Beverages: It's common to become dehydrated on the keto diet. Your insulin levels drop when you restrict carbs, and low insulin makes it harder for your body to retain sodium and water. Drink plenty of plain water, and sip on bone broth to replenish electrolytes, especially during the first couple of weeks when your body is adjusting to the new diet.
I love your site but your note about Diabetic Ketoacidosis is completely wrong. DKA is not something that happens because your body produces too many ketones. It is something that happens when your body produces too many ketones, and you don't have any insulin in your system. As long as a Type 1 Diabetic takes insulin they will NOT go into DKA. Especially since DKA requires high ketones, high sugars, and low insulin.
It also interferes with some of the social aspects of food, considering how limiting it is. No cake on your birthday. No pie on Thanksgiving. No chocolate truffles on Valentine's Day. Boo to that! If you consider yourself someone who loves to eat and takes great joy in the social experience of a good meal, then the restriction of this diet may be emotionally unhealthy.
Note: Are you a vegetarian or vegan and want to go on a ketogenic diet? It's still possible! Just keep in mind that the dietary restrictions can sometimes be a little bit intense. Make sure to plan ahead and prepare to aid your success. To help out, we've published articles (with 7 day meal plans included) for both the vegetarian ketogenic diet and the vegan ketogenic diet.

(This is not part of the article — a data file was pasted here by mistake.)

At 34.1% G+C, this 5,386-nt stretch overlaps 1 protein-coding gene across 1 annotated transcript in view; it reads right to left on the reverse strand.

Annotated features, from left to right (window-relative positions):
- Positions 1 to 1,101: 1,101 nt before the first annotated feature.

At 4 weeks you should be feeling pretty darn good. If you are feeling better, but not awesome, give it a little more time. If you have not felt better throughout this time and have stuck strictly to your low carbs and high fat, your body may not align with the keto diet. If you only feel bad because you're craving bad food, this may be a mental "block" that you need to deal with. Coaching can help.
To be confident about being in ketosis, especially at the beginning when you're not quite sure how you should feel, it's best to measure your ketone levels. By monitoring your ketone levels, you can assure that you're doing the diet correctly and make dietary adjustments based on what you measure. People also respond to diet and exercise differently, so the best way to cater the keto diet to your own biology is to measure.
Thanks for the very informative article. This was the push I needed to at least try it. Starting next weekend, my partner and I will be trying keto for 30 days. I'm all for small changes, in theory, but what I sometimes discover is that sweeping changes can have their place, too, if they produce positive results. Often, what will work for me is trying a big change, and even if I then throw out 80% of it, at least the remaining 20% sticks. By contrast, any backsliding from a small change can often mean just throwing it out entirely.